The Tomatometer rating – based on the published opinions of hundreds of film and television critics – is a trusted measurement of movie and TV programming quality for millions of moviegoers. It represents the percentage of professional critic reviews that are positive for a given film or television show.
From the Critics
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The Tomatometer is 60% or higher.
The Tomatometer is 59% or lower.
Movies and TV shows are Certified Fresh with a steady Tomatometer of 75% or higher after a set amount of reviews (80 for wide-release movies, 40 for limited-release movies, 20 for TV shows), including 5 reviews from Top Critics.
Percentage of users who rate a movie or TV show positively.
More than a movie classic, it's an essential part of the popular culture, thanks to film revivals and the annual TV ritual that, sooner or later, captured every kid growing up in the sixties and seventies.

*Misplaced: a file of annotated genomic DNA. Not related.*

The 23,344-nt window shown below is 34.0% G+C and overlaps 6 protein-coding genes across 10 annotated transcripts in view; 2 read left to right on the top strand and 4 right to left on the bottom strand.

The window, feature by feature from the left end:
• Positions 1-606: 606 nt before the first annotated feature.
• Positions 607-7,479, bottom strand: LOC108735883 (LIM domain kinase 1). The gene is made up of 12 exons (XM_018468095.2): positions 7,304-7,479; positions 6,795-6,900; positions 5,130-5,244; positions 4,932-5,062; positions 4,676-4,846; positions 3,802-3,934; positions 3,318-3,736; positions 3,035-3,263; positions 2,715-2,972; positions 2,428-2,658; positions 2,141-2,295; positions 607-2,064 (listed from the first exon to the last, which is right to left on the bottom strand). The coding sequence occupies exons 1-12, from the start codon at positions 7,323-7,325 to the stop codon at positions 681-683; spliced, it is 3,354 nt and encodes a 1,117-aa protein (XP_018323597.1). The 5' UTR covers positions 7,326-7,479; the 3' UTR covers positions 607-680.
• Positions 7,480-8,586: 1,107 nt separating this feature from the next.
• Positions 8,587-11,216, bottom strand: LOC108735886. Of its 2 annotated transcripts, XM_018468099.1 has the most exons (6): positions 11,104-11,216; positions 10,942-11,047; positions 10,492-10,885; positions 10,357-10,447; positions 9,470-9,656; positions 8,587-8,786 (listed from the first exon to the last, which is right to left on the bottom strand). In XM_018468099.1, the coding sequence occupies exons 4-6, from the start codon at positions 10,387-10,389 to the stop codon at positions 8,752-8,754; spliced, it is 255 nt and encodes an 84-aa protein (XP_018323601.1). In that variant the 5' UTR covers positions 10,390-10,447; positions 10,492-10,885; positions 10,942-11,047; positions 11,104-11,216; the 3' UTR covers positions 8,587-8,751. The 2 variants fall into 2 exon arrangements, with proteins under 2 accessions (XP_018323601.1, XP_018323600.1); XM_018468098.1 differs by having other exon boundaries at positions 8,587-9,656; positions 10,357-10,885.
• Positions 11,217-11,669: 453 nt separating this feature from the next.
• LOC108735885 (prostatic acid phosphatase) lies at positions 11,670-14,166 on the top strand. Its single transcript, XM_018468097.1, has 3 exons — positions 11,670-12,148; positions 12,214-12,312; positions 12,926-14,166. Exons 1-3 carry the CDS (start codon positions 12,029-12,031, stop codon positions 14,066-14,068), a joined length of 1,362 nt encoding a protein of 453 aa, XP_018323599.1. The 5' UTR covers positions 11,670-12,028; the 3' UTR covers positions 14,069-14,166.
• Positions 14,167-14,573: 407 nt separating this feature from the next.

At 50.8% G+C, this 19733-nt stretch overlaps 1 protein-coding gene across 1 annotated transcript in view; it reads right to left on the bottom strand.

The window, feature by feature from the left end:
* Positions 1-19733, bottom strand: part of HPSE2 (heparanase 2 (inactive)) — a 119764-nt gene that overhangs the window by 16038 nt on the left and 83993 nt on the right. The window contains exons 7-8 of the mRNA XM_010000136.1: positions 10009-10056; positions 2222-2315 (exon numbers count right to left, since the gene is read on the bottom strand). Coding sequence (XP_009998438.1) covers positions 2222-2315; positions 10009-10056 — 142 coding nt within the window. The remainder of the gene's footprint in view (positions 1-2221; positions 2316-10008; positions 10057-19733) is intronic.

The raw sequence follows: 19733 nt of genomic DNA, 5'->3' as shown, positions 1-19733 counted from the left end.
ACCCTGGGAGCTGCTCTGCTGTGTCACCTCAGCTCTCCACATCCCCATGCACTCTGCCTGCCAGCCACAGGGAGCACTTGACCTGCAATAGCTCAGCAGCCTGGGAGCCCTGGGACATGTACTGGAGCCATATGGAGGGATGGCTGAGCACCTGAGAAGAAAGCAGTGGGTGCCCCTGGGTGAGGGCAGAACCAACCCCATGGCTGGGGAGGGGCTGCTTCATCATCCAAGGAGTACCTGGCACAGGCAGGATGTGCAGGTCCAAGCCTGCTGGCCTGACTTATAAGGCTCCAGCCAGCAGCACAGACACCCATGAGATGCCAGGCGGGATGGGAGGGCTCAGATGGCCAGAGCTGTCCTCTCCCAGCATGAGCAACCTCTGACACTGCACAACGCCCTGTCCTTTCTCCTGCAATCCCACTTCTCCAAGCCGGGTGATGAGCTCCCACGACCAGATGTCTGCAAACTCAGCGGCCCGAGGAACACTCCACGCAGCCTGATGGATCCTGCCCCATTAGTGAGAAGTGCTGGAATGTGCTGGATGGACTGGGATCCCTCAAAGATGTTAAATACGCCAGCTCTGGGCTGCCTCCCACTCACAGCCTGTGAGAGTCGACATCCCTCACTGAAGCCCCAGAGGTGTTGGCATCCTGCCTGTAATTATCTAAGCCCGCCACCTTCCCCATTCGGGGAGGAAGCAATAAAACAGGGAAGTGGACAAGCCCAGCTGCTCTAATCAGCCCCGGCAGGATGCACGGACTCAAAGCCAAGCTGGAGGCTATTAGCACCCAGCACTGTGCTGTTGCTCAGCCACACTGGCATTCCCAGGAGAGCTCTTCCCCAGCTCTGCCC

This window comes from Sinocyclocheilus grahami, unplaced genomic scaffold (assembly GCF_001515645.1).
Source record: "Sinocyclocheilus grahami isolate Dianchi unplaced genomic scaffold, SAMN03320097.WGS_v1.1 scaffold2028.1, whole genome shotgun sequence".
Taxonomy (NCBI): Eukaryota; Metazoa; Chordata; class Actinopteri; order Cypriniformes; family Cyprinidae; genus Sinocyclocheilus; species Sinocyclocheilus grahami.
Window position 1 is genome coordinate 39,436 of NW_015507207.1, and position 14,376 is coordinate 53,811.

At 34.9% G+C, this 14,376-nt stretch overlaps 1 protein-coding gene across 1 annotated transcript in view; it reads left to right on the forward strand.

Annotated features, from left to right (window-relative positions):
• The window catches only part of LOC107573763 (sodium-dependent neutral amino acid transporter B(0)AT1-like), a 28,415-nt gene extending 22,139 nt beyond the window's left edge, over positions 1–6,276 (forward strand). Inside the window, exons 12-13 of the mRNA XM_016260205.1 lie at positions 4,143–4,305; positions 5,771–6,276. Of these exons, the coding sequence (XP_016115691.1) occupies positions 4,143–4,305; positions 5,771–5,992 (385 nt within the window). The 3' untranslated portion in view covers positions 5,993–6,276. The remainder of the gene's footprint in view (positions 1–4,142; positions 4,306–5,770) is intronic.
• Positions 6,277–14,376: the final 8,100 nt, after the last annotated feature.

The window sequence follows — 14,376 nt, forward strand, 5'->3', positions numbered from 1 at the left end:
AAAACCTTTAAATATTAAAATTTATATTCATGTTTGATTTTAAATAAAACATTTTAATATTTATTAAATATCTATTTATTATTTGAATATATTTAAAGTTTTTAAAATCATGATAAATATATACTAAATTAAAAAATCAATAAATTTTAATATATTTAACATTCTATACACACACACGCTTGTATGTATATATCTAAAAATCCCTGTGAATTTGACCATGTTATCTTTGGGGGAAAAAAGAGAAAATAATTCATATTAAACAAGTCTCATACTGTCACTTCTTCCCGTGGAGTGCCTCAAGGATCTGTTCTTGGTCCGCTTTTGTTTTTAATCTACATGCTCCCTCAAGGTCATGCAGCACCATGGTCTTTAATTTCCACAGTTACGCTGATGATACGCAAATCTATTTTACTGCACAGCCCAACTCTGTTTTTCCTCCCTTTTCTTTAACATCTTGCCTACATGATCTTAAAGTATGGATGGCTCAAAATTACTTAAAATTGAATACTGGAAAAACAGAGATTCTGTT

The music is good, and the public has not been given such a smooth running, well oiled, expert spectacle since the great days of the silent movies when Doug Fairbanks Sr. made the first Robin Hood and The Thief of Bagdad.
The Wizard of Oz is the cinematic equivalent of high-end wine, in that it gets better with age. The difference is that while wine must remain unopened to increase in value, the film positively thrives on it being tasted and shared over and over and over.
MGM's fantastic IMAX 3D conversion for the The Wizard of Oz's 75th anniversary underlines rather than obscures most of the film's visual pleasures, reminding us (if we'd managed to forget) just how glorious L. Frank Baum's strange world is.
Hey, Dorothy actually has freckles in IMAX. Glinda's floating sphere is mesmerizing. The flying monkeys are creepier than ever. The Lollipop Guild even more disturbing - are these guys having a seizure?